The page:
Publications

The list of selected staff publications may be searched by keyword or author and can be sorted by year.

"When the Civil War Came to New York" New York Times, July 13, 2013.
"When Anger Trumped Progress" New York Times, January 16, 2016
"Riling Up the 'Shrewd, Wild Boys" New York Times, August 9, 2012.
"D.I.Y Education Before YouTube" New York Times, July 11, 2015
"The Stephen Colbert of the Civil War" New York Times, June 11, 2012.
"Was Abolitionism a Failure?" New York Times, January 30, 2015.
"Laugh During Wartime" New York Times, January 9, 2012.
"Don't Throw the Bums Out" New York Times, September 12, 2014
"How Coffee Fueled the Civil War," New York Times, July 9, 2014
The Virgin Vote: How Young Americans Made Democracy Social, Politics Personal, and Voting Popular in the Nineteenth Century. Chapel Hill: University of North Carolina Press, 2016.
"The Wild Children of Yesteryear" New York Times, May 31, 2014
"Anxious Youth, Then and Now" New York Times, December 31, 2013
"When the Civil War Came to New York," New York Times, July 13, 2013
The Virgin Vote: How Young Americans Made Democracy Social, Politics Personal, and Voting Popular in the Nineteenth Century Forthcoming, Chapel Hill: University of North Carolina Press, 2016.

The Virgin Vote uncovers the forgotten role young men and women played in American politics from 1840 through 1900. Drawing on hundreds of unpublished diaries and letters – by barmaids and belles, sharecroppers and cowboys – it explores the way children, youths, and young adults used democracy to win maturity. At the same time, parents and politicians trained children to be “violent little partisans” and pushed young men to assert their masculinity by casting their “virgin votes” at age twenty-one, pushing voter turnouts to historic peaks. On a personal level, youths used democracy to win adulthood, while on a structural level politicians used youths to maintain political power.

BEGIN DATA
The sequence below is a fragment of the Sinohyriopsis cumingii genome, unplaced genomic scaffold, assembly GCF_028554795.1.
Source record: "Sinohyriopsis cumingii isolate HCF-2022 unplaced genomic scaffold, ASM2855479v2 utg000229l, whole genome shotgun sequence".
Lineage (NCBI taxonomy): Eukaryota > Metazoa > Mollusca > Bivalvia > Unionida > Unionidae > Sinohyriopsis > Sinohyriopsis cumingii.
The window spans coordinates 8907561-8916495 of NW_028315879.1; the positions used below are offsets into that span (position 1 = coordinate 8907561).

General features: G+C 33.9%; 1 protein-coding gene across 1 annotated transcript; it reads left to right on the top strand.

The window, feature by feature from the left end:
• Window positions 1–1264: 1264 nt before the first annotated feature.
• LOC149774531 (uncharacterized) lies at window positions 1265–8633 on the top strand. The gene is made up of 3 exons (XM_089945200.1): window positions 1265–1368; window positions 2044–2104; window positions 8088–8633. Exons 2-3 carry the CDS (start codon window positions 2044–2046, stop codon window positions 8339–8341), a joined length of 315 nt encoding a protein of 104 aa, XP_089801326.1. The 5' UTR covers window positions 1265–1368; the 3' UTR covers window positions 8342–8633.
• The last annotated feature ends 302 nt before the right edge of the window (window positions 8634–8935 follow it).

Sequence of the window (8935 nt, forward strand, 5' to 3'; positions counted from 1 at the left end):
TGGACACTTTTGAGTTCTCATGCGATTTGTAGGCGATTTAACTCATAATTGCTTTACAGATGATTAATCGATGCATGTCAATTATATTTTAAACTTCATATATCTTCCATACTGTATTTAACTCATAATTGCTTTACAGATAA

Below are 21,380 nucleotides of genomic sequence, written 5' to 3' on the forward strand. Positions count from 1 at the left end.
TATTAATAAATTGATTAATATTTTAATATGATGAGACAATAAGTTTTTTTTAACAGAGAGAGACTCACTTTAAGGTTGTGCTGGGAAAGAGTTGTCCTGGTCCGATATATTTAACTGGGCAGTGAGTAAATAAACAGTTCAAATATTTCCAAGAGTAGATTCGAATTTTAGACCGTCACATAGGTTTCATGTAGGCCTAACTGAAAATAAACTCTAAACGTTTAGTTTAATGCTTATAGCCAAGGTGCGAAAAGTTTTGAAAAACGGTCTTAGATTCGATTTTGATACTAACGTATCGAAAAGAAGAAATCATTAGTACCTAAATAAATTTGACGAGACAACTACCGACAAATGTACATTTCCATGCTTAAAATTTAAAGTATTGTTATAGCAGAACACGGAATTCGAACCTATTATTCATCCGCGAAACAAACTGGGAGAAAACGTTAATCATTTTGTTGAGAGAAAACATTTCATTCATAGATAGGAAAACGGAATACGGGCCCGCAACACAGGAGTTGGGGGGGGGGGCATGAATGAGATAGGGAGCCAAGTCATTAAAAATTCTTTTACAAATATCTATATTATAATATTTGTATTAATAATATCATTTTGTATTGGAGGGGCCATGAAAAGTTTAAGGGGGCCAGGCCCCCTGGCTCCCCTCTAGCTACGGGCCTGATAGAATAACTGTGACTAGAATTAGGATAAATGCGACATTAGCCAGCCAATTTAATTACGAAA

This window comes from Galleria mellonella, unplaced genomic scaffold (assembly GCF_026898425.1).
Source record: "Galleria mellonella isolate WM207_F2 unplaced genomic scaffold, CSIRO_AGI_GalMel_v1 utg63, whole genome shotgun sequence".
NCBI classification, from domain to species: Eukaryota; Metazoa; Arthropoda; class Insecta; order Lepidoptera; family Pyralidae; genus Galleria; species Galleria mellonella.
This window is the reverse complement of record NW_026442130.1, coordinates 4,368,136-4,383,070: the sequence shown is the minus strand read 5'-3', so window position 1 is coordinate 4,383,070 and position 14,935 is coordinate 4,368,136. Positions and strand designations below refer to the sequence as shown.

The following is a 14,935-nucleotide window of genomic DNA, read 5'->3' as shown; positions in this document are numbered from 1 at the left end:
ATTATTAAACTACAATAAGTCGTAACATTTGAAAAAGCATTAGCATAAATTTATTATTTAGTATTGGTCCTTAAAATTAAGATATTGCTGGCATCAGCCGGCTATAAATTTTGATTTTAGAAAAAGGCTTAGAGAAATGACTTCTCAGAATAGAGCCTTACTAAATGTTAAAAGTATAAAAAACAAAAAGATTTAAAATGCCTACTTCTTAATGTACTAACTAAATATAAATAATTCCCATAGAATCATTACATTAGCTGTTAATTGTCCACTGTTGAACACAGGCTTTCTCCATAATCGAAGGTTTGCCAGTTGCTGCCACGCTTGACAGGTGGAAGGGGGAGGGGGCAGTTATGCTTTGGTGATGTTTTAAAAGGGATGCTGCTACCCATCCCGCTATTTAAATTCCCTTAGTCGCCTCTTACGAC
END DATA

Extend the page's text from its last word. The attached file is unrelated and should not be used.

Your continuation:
"Riling Up the 'Shrewd, Wild Boys'" New York Times, August 9, 2012
"D.I.Y. Education Before YouTube," The New York Times, July 11, 2015.
"The Stephen Colbert of the Civil War" New York Times, June 11, 2012
"Was Abolitionism a Failure?" The New York Times, January 30, 2015.
"Laugh During Wartime" New York Times, January 9, 2012
"Don't Throw the Bums Out" The New York Times, September 24, 2014.
"'Young Men for War': The Wide Awakes and Lincoln's 1860 Presidential Campaign" Journal of American History, 96 (Sept. 2009), 357–78.  
"How Coffee Fueled the Civil War" The New York Times, July 9, 2014.
"How Generational Divisions Have Driven Down Voter Turnout in the United States," The Atlantic, July 30, 2016.
“Wayward Wife as Muse: Anais Nin and Ian Hugo,” in Anais Nin: A Book of Mirrors, ed. by Paul Herron. Huntington Woods, Mich.: Sky Blue Press, 1996, pp. 44–57.

A critical appraisal of the influence of diarist and surrealist Anais Nin on the films of her husband Ian Hugo. Nin served as muse, model, actress, and collaborator in inspiring Hugo to become a creative artist.

“Souvenirs of Roads Not Taken: Virtual Travel with the Underwood & Underwood Travel System and the World Wide Web,” in Culture as the Tourist Product, ed. by Mike Robinson, Nigel Evans, and Paul Callaghan. Newcastle-upon-Tyne, England, 1996, pp. 131–139.

The text of a paper delivered at a conference on tourism details the ways in which commercially published stereographs were used to simulate travel experiences, 1895-1921.

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